Opal Tometi turned her exasperation over what she perceived as an injustice into a nationwide movement. At Wingate, she told students to hone their skills and follow their heart.
Like the founders of the Black Lives Matter movement, Sabra Jordan felt punched in the gut in 2013 when George Zimmerman was acquitted of murder in the fatal shooting of black teenager Trayvon Martin.
“That was a pretty difficult time for me,” she said, “because in a world that likes to claim that we are equal, we’re really not. It was my moment to be faced with that.”
Jordan, who graduated from Wingate in December and is now serving as a residence director at the University, was one of 125 people in the Batte Center’s McGee Theatre last night to hear from Opal Tometi, one of three founders of the social-justice movement Black Lives Matter. In a Lyceum discussion with WBTV’s Dedrick Russell, followed by questions from the audience, Tometi provided a thought-provoking mixture of outrage, exasperation and inspiration.
Tometi said the BLM movement started “as a love letter” to black people shortly after Zimmerman’s acquittal. BLM co-founder Alicia Garza posted a message on Facebook calling for action and coining the phrase “Black Lives Matter,” and soon after that Tometi began using online tools to get the word out.
It grew into a network of local protest organizations focused on combating “implicit bias and anti-black racism.” The movement gained steam after the shooting of Mike Brown in Ferguson, Missouri, in 2014.
“We wanted to share something with us first, with black people,” said Tometi, a Nigerian-American who leads the Black Alliance for Immigration Justice. “It was a message of love and a reminder to each other that we matter.”
The anger and frustration Tometi felt six years ago was evident at times in McGee Theatre last night. She said that “change can’t happen fast enough,” and she railed against the dehumanizing of black people, particularly the young.
She said that “hyper-policing” in black communities is having a detrimental effect and that what’s needed is more investment in jobs programs, mental-health facilities, social workers and education. “When all you have is a hammer,” she said, “everything looks like a nail.”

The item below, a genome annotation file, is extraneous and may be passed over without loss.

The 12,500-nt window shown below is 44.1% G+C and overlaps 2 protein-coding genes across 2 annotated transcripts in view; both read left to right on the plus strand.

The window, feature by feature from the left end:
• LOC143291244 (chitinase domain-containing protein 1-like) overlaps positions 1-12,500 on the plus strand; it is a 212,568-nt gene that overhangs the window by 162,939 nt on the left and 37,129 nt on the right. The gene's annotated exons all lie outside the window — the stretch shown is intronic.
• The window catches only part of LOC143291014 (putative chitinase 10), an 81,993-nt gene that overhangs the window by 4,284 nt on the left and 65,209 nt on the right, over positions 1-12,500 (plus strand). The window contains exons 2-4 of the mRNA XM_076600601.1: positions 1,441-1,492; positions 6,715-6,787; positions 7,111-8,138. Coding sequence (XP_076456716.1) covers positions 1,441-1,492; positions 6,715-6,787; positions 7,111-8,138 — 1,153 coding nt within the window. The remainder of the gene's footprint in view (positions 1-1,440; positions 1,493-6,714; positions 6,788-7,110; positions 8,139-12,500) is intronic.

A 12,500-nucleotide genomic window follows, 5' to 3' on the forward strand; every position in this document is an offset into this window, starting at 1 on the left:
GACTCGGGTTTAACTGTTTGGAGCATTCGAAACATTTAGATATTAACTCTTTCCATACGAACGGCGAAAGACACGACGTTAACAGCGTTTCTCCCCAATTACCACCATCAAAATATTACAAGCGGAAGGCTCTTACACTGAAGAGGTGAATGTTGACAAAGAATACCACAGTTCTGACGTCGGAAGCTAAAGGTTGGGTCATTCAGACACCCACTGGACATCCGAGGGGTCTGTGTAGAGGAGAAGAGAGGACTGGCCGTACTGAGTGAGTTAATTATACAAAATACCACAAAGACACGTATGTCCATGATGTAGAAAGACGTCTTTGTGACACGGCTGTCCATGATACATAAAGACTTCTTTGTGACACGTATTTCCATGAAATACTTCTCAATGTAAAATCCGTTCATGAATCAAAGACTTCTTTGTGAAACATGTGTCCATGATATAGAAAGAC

Tometi’s voice wavered as she talked about how difficult it is to hear about another shooting. “I personally try not to watch any more videos,” she said. “That’s what I’ve had to do for my own sanity and mental health.”
The message turned more hopeful when Tometi began answering questions from students. When asked by one student whether she should go into social work, Tometi was unequivocal.
“I have to say go for it,” she said. “Don’t let anybody tell you otherwise. We need all of us, if we’re going to make this thing work. We need people to do what’s actually in their heart. Do what actually makes you come alive. Do that, and you’ll always find your way.”
She also emphasized persistence and thinking for yourself and encouraged everyone to join some type of organization.
“Organizations are how things change,” Tometi said. “Building powerful institutions are how we change the levers of power. And it’s important to hone your skills. Iron sharpens iron.”
Tometi added that it’s important to make sure someone has your back. Jordan took that message to heart.
“Now that I’m a graduate, I don’t have the Black Student Union anymore,” Jordan said. “I’m not surrounded by like-minded people all the time like I was. I’ve been told, ‘You’re probably a little too sensitive,’ and ‘it’s not that deep,’ and ‘you’re probably overthinking it.’ Those things hurt me. I have to think for myself. I don’t want my feelings to be invalidated. It was really important for her to let me know that it’s OK to keep going.”
Ultimately, Tometi said, Black Lives Matter is important because it is reframing the discussion about justice.
“I know it’s working,” she said. “I know it matters. I know people know exactly what our movement is about. I know that people understand that when black lives matter, all lives will then matter, and all lives will be improved.”
April 24, 2019